I haven't encountered them in MM1 yet (my characters have about 175,000 XP now), but then I have avoided the Vulcanian Islands, since you mentioned something about "natives" there.

    Some questions:

    Did you in MM1 ever notice if your cleric's ability to cast Turn Undead was impaired if the cleric's alignment shifted? My Good cleric keeps failing once her alignment shifts to Evil (alignment shift has happened twice).

    In MM1 my experience is that you can have random encounters when turning, but that it only happens at sea ("worse things happen at sea, you know").
    In MM2 my recollection is that the base chance of random encounters was much higher and that it could also happen when turning on any tile.
    Is that your experience too?

    BTW, making all your characters Good may have been a mistake if you can't find a way to change it, since all the best weapons are alignment restricted and you may want three different alignments for your three best fighter types in order to use the best weapons and armour you find.

  15. Yes, I do remember in MM1 that a cleric with an alignment shift couldn't cast turn undead and possibly some other spells. You need to cast "restore alignment" or go to a temple. I remember that my alignment slipped a lot when I attacked certain creatures.

    In MM2, there is a chance of a random encounter on any rotation (at sea or otherwise). However, the chances are not all that high if you leave the default disposition at "inconspicuous."

    If there aren't any alignment-specific quests, then I see your point about the equipment. I think I'll just live with that restriction, though, rather than re-cast my characters.

  16. I hadn't read this blog for a while, and the picture of the cripples is cracking me up! I can't imagine a game offering up foes who need two canes/crutches just to get around!

  17. This is the best CRPG ever made, period. Don't be fooled by its simplistic look.

    Its not simply an attempt at a nice gameworld. Its an attempt to include EVERYTHING known in the RPG canon into one great game. And it suceeds.

    Its all there... an ocean full of aquatic horrors, elemental planes (for each element one of course), lush forests, tropical islands, searing deserts, frozen wastes, deep dungeons, misty mountain peaks, orc strongholds - complete with the encounters you would expect there.

    Every aspect of this game is so well worked out and contains such a staggering ammount of contend that its simply mindblowing.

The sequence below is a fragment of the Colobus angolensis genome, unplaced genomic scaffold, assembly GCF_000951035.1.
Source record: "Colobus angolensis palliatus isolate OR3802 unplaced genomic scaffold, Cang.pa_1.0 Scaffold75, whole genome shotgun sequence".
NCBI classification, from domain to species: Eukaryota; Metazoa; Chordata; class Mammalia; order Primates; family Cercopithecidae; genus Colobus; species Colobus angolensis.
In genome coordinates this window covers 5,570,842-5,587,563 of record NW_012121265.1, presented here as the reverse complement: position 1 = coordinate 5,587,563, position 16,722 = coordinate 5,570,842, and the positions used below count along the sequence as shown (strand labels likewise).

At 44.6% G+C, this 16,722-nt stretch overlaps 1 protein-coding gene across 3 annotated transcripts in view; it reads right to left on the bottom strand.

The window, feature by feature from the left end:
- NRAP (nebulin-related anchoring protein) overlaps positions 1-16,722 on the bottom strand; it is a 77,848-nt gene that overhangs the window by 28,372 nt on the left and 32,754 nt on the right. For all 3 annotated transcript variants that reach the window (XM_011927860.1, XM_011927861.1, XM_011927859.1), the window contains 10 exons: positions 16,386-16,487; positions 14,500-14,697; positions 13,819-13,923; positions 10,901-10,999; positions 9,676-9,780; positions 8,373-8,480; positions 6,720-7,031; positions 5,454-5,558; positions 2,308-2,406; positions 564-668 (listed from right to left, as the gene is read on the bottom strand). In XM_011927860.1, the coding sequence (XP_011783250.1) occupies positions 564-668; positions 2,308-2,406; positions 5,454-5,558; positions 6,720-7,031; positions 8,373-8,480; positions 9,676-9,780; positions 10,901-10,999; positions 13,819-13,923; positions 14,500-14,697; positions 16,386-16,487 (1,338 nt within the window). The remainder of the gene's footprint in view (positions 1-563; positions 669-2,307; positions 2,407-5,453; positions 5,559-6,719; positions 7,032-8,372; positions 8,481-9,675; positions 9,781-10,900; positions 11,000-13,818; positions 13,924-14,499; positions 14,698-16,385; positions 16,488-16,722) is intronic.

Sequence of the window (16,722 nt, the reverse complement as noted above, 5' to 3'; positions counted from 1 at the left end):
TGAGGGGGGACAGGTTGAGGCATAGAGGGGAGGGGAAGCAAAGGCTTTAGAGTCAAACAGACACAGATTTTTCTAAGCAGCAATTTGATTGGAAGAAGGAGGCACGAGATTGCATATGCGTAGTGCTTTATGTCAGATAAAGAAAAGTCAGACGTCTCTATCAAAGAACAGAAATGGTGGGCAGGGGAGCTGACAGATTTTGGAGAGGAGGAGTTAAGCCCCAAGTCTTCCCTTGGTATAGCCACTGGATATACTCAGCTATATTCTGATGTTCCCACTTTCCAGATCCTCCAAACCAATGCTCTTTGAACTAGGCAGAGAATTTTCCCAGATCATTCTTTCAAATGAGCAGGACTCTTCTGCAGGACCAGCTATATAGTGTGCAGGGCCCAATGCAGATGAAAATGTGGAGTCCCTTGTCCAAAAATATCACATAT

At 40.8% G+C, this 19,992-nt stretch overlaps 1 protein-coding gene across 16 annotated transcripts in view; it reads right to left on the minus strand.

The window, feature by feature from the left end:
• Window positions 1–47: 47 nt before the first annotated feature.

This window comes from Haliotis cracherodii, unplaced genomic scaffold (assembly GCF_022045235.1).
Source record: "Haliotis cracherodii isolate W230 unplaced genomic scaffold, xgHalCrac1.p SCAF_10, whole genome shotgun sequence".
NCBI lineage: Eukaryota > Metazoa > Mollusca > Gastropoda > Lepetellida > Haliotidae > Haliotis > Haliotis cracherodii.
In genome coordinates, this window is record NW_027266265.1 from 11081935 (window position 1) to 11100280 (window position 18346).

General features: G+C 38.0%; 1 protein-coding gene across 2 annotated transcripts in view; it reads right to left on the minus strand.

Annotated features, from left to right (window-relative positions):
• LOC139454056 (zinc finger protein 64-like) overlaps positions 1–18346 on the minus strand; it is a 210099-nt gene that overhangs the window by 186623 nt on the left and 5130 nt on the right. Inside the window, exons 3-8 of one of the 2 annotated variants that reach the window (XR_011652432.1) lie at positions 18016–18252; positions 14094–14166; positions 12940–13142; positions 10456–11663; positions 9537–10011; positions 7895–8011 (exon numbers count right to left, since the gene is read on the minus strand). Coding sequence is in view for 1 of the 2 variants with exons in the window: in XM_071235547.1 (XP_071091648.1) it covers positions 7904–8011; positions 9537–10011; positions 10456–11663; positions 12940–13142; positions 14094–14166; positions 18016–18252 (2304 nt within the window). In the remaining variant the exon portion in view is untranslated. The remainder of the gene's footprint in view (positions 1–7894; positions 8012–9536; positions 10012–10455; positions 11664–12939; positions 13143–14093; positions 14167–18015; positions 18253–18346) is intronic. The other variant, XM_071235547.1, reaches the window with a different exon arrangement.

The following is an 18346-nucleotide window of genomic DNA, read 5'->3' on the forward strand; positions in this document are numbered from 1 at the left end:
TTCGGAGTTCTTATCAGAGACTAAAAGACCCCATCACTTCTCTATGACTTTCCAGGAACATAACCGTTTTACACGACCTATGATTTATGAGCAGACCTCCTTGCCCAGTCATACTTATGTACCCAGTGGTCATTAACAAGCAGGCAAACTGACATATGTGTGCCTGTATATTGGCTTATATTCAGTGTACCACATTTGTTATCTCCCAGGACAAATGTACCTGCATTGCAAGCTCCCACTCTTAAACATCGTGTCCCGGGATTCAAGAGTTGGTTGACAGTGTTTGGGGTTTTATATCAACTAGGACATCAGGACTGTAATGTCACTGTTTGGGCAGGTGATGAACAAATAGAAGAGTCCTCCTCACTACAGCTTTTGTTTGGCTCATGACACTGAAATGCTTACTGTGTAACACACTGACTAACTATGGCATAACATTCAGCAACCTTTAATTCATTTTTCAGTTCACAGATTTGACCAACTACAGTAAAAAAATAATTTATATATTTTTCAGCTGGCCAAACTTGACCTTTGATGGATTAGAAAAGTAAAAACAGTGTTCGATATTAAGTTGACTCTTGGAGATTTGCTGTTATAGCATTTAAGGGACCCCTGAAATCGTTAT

It even includes timetravel.

    There is enough contend to fill an ENTIRE edition of D&D on its own. Because that is what it is, digitized and virtualized.

    And because it uses lootables and random encounters its really replayable.

    Adding to that is the difficulty level (especially in the beginning) and the inn-rooster-save-system, wich i really like because it keeps your chars from being totally obliterated whilst still keeping you from reloading an encounter again and again to beat it with sheer luck of dice rolls and banging your head against a wall.

    You won't have time to be bored. You will be too busy and hardpressed to survive. And the game keeps this pace up.

    And you will feel the chill, because going back to the last save means going back to the inn in the city you took refuge in last. This adds a totally different layer of emotion whilst exploring a cyclopean tomb.

    And despite using a spellpoint based casting system it keeps working from level one to level nintynine. A lot of spells gain power as the levels increase, so even those won't become usless. You will amass a blazing array of spells and USE them, not just the last one aquired. Some spells age the caster, some require components - so there is even a resource system in place to encourage clever management.

    This is indeed a gate to another world.

    PS: greet the three cusinartes and the mistwarrior from me if you run into them.

  18. "I already have my most hated enemies--worse than the sprites in Might & Magic: jugglers. These clown-looking monsters "juggle" your party, rearranging the order, and doing significant damage in the process. More than once while exploring Middlegate, they wiped out my party."

    Even my lvl 7 party outfitted with the best equipment money can buy from the local smithy, have problems with these bozos. They have at least 21 Speed which means they act before anyone in my party. With no spells of mass destruction I had to resort to Immobilize and Web and felt quite confident when I had killed two of them and 4 of the 5 remaining were Held after the first round. But then all of them shook of the spell effects in the next round and with only two characters left standing after the Jugglers had played bowling with my party, I had to run.